The Fifth Anniversary of the APU (and why you should care)

We came across this piece written by AMD's David Bennett and thought that it was worth re-posting here. 

The Fifth Anniversary of the APU (and why you should care)

Several years ago, computer chip company Advanced Micro Devices (AMD) saw that consumers’ needs for technology were changing. As people relied more heavily on their computers for work and entertainment purposes, AMD realised its technology needed to respond to the evolving way that people interact with computers in our world. The thought was: why should a computer be powered by two processors – two brains, if you will – a Central Processing Unit (CPU) and a Graphics Processing Unit (GPU) when it could instead be powered by one processor – one brain – that does it all? Five years ago, AMD’s idea became a reality with the birth of the Accelerated Processing Unit (APU,) that combined a CPU and a GPU on a single chip.

You might be thinking, why does this matter and how does it affect me? Well, combining the CPU and GPU on a single processor produces a faster transfer rate between the two, allowing them to better share tasks. It’s like having two chefs in the same kitchen rather than two separate kitchens – they can better communicate together to complete the meal, each one complementing the other’s specialised skillset. This analogy applies to the processor: tasks can be routed and completed more quickly.

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In today’s world, the APU type of design is so commonplace that essentially everyone’s computer is powered by one. Not only do APUs power the computers we use every day, they power game consoles in our living rooms, such as the Microsoft® Xbox One™ and Sony PlayStation 4, and the computers that run virtually every advanced machine in modern society – from airplanes to medical imaging equipment to home security systems to server rooms to digital signage and electronic casino games.

That hasn’t always been the case. AMD anticipated the need to harmonise CPU and GPU technologies more than a decade ago and started working on the path to integrate them. Today’s AMD APUs allow you to stream entertainment, edit photos, complete work tasks and more, all while helping save energy as the APU smartly routes certain tasks to the CPU and certain tasks to the GPU.

One of the major improvements to the APU over the past 5 years has been increasing graphics performance. Today, high-resolution graphics are at the heart of almost every aspect of the computing experience. Think about the frustrating feeling of waiting for a video to buffer or a game to load or how when you scroll through your Facebook feed, videos start playing automatically. Video content is a huge part of modern entertainment, and the powerful graphics capabilities of the APU support it. Without powerful graphics technology, computers would seem sluggish and inadequate, even for everyday use.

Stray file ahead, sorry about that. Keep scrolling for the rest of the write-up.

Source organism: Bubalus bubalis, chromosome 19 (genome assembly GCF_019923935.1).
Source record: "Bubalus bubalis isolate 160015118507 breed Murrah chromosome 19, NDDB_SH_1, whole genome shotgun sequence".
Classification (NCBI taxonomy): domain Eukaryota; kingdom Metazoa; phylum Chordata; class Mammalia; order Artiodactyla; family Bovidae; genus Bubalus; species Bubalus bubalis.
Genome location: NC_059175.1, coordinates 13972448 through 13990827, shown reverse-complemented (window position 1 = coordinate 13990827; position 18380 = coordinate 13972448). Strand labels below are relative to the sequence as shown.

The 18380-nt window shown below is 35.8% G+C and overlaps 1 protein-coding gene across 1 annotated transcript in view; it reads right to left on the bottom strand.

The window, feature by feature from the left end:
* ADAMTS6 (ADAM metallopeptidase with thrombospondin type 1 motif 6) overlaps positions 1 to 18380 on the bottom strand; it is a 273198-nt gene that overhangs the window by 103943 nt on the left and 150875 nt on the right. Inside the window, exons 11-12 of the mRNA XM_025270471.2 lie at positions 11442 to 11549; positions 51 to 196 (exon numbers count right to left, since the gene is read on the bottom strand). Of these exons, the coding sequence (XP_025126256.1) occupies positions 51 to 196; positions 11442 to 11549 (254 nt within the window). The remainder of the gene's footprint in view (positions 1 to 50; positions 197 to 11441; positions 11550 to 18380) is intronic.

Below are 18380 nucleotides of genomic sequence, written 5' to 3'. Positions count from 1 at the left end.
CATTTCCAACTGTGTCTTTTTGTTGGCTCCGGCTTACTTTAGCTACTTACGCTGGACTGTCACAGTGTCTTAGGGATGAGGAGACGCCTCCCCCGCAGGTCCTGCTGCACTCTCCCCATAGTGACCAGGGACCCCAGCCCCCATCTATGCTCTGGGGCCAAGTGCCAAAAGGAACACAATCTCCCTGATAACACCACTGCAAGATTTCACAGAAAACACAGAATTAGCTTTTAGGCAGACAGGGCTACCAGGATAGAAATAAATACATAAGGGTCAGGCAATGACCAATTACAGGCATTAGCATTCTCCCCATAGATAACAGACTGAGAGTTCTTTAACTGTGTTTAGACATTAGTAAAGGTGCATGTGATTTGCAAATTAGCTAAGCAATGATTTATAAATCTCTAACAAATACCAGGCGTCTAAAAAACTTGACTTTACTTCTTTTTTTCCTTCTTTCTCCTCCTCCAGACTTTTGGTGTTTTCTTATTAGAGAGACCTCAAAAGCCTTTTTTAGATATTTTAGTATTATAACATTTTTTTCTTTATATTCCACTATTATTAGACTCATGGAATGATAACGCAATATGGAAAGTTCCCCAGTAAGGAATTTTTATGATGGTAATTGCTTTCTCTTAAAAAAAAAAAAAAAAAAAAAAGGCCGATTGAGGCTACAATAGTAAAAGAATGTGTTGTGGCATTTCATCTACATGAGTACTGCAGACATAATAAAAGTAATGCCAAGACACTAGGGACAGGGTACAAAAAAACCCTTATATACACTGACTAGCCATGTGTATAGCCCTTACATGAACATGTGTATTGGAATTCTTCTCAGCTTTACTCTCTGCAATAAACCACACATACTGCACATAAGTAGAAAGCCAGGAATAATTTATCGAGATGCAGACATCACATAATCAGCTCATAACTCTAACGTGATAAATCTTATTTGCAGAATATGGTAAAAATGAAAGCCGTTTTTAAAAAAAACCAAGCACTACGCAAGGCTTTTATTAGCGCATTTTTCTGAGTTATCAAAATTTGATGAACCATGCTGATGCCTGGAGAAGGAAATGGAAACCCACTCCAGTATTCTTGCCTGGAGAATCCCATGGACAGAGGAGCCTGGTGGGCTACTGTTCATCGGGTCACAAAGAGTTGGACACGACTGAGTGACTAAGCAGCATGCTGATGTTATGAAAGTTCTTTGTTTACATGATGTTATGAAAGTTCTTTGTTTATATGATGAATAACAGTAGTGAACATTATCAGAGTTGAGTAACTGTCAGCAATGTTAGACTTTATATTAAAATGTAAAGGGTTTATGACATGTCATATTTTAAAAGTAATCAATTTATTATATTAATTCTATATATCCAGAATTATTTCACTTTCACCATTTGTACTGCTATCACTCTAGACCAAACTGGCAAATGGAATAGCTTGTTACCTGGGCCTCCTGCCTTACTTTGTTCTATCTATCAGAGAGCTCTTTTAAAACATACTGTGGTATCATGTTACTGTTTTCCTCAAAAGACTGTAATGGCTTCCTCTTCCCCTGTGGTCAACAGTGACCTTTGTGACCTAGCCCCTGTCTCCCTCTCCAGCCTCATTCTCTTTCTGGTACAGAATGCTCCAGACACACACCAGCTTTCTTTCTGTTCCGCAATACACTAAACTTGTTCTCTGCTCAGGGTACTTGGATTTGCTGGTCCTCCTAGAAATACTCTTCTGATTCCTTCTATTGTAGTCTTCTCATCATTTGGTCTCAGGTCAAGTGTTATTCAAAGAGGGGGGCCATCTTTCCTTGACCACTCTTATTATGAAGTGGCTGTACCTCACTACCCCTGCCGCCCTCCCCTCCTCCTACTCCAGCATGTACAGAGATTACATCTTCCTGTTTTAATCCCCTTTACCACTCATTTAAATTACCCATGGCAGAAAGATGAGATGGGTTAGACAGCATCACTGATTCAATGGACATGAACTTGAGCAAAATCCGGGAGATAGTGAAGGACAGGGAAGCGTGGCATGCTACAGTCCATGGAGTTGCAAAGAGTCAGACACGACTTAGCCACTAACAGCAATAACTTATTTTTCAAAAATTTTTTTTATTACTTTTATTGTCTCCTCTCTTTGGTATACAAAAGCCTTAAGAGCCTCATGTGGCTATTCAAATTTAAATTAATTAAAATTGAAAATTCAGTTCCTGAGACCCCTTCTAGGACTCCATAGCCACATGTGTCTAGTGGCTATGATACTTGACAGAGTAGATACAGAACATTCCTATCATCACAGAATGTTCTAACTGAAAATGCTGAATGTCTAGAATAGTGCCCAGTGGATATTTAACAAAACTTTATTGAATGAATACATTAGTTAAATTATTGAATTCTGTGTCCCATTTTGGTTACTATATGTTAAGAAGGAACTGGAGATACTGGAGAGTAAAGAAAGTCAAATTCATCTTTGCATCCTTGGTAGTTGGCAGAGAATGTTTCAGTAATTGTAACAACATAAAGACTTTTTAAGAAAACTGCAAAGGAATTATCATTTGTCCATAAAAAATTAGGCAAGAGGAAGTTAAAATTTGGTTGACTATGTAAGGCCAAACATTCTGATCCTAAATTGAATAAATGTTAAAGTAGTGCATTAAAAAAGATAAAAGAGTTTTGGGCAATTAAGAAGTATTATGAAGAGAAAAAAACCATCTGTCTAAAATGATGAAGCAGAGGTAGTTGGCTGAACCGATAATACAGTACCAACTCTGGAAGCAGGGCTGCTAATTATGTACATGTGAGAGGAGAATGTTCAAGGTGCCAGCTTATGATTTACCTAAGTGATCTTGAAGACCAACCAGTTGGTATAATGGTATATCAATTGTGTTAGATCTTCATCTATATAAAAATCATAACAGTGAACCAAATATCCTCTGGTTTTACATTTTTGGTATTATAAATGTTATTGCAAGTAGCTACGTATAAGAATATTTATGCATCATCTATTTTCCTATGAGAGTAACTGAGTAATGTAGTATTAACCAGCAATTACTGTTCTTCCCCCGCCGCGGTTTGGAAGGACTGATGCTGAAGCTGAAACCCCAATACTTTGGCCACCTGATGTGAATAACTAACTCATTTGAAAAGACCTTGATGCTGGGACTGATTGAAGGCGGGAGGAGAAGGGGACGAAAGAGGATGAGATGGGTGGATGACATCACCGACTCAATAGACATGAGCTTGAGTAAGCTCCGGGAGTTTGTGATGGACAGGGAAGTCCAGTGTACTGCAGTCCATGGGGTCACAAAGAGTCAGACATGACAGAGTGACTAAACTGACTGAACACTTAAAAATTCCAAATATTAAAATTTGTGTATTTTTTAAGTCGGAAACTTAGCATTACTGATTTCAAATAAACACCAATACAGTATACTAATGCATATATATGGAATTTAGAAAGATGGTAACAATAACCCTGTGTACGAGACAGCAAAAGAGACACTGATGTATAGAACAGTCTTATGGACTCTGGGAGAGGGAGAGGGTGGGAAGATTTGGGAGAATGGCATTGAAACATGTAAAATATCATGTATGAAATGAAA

The more we rely on electronics to power our lives, the more important it is to conserve energy, which is another improvement the APU makes possible. AMD announced a 25x20 Energy Efficiency Initiative in 2014 to accelerate the energy efficiency of the company’s APUs 25x by the year 2020. If AMD reaches the 25x20 goal, then by 2020, it’s feasible to say that computers powered by AMD APUs will be able to accomplish computing tasks in 1/5th the time of today’s computers, while consuming less than 1/5th the power on average. Imagine the serious time and energy savings!

While the history of the APU has primarily related to graphics, it may be said that the future of the APU lies in computing advancements. AMD foresaw this and worked to enable software developers to use the strengths of each processor component to tackle complex tasks and work at a faster pace. This benefits individual users and companies of all natures that are able to work more quickly to solve problems, advance in research, and provide a greater understanding of our world.

It’s important to understand the last five years as we look ahead to the next five. What lies ahead? If the past five years are an indicator, we can look forward to a promising future for computer technology and the potential capabilities the APU may bring to consumers.


About the author:

David Bennett


David Bennett



David Bennett is Corporate Vice President and Mega-Region Vice President of APJ region of AMD.

David is responsible for leading AMD’s operations and sales efforts across the region in countries including Australia, India, Indonesia, Japan, Korea, Malaysia, New Zealand, Philippines, Singapore, Thailand and Vietnam.

David has been with AMD for close to eight years, holding a number of key global sales roles.

Earlier, Bennett served as leader for AMD’s Canadian Consumer Retail business from 2010 to 2012, where he strengthened key customer relationships and helped AMD secure a dominant market share position in the consumer space.

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